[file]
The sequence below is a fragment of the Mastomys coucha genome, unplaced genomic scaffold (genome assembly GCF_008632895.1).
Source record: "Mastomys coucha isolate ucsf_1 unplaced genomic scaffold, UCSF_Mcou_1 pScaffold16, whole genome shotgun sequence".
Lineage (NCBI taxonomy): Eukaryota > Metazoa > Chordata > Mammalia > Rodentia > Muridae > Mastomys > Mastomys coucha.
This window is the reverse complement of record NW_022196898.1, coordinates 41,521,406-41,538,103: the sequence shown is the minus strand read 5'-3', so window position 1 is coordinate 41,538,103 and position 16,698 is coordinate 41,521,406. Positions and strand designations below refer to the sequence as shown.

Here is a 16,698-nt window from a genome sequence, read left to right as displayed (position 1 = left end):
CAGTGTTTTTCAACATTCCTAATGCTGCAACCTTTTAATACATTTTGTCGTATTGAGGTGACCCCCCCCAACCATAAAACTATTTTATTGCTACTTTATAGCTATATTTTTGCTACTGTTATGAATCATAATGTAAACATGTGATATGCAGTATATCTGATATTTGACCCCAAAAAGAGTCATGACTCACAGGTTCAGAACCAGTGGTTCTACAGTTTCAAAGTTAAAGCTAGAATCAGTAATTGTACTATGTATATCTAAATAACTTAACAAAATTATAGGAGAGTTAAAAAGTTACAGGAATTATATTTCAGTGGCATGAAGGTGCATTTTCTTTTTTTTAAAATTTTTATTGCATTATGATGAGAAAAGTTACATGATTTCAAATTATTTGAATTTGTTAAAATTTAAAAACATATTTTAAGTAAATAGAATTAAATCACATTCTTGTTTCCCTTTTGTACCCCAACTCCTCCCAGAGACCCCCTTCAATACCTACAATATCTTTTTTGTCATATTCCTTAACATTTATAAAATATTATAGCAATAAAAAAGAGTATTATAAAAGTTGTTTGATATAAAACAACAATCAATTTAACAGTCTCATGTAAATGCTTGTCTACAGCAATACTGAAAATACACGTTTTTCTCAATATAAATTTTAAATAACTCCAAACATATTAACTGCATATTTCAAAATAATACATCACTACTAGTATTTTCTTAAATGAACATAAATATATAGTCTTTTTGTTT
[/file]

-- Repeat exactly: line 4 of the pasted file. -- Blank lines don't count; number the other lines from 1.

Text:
This window is the reverse complement of record NW_022196898.1, coordinates 41,521,406-41,538,103: the sequence shown is the minus strand read 5'-3', so window position 1 is coordinate 41,538,103 and position 16,698 is coordinate 41,521,406. Positions and strand designations below refer to the sequence as shown.